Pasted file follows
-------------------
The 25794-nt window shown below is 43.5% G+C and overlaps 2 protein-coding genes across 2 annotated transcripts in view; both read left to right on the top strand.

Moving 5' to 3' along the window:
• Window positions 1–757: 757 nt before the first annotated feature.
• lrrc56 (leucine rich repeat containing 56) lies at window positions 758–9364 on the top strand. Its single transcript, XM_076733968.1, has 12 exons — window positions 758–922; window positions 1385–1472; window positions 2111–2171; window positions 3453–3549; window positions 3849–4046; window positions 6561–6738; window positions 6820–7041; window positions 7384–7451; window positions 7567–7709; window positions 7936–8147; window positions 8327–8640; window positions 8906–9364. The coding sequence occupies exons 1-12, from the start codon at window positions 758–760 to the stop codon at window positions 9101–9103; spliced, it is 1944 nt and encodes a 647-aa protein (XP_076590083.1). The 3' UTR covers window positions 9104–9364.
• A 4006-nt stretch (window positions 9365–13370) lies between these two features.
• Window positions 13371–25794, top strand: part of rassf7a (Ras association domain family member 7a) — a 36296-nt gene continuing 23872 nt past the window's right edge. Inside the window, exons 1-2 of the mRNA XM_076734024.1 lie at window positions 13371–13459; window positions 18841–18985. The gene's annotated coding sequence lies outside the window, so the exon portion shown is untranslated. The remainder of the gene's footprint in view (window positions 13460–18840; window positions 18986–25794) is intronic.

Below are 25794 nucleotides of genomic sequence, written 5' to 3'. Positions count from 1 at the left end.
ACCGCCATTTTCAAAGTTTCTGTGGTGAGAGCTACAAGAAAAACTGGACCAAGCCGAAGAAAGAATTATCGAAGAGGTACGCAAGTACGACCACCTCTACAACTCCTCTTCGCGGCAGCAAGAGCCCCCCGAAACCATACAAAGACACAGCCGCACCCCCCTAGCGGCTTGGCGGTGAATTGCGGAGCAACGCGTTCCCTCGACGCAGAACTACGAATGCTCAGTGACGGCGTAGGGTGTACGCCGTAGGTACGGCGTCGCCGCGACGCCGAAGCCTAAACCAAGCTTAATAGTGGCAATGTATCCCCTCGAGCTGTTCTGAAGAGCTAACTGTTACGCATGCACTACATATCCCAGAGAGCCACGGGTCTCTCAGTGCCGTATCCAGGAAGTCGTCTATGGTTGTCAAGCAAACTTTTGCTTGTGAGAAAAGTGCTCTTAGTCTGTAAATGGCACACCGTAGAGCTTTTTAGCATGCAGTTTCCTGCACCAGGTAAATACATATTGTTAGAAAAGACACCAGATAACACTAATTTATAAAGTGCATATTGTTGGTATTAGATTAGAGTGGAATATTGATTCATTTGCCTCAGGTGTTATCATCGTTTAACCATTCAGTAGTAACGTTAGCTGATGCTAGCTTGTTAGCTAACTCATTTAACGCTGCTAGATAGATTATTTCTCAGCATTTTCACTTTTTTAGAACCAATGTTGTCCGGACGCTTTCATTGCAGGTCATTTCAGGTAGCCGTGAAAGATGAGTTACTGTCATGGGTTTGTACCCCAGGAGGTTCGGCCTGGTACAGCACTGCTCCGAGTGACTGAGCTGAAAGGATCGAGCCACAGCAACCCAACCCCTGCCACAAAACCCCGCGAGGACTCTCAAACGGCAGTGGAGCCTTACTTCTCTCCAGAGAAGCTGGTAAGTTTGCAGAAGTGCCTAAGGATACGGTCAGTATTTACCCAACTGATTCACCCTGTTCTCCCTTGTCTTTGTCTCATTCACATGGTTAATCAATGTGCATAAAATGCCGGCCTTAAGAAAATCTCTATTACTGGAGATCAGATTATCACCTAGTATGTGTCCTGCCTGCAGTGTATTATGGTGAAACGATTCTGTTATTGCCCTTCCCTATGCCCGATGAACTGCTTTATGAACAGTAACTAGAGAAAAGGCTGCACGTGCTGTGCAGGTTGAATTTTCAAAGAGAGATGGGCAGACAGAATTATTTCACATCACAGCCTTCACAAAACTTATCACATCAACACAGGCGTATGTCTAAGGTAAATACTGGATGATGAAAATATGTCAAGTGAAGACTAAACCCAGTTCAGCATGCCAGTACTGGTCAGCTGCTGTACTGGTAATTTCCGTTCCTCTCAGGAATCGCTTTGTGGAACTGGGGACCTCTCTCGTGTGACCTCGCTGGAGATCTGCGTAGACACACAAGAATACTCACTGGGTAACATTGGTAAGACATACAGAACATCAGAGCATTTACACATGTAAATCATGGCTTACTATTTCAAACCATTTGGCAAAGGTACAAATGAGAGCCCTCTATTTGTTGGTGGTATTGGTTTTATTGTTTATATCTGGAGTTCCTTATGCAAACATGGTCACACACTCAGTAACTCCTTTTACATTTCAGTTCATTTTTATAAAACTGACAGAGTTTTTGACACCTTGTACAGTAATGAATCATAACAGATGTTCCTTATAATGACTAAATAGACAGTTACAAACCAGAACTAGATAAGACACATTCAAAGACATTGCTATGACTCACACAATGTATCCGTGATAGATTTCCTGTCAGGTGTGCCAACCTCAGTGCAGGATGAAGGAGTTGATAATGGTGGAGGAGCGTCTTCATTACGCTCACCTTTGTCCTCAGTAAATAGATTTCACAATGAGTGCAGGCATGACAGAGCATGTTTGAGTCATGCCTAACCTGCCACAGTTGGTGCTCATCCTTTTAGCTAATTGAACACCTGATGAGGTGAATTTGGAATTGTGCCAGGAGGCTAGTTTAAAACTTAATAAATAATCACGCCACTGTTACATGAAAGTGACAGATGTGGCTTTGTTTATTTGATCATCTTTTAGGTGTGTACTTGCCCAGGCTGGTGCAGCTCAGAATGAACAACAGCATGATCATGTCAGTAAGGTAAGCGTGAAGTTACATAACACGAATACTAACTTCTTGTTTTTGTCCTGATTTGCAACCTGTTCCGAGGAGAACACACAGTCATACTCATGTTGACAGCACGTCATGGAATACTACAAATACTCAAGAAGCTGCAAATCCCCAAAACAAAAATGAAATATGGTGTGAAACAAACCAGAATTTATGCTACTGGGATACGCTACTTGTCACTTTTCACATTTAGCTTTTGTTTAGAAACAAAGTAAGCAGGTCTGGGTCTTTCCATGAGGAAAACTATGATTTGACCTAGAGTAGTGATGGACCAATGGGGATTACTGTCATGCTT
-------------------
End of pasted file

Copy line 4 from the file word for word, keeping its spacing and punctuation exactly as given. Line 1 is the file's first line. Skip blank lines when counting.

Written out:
• lrrc56 (leucine rich repeat containing 56) lies at window positions 758–9364 on the top strand. Its single transcript, XM_076733968.1, has 12 exons — window positions 758–922; window positions 1385–1472; window positions 2111–2171; window positions 3453–3549; window positions 3849–4046; window positions 6561–6738; window positions 6820–7041; window positions 7384–7451; window positions 7567–7709; window positions 7936–8147; window positions 8327–8640; window positions 8906–9364. The coding sequence occupies exons 1-12, from the start codon at window positions 758–760 to the stop codon at window positions 9101–9103; spliced, it is 1944 nt and encodes a 647-aa protein (XP_076590083.1). The 3' UTR covers window positions 9104–9364.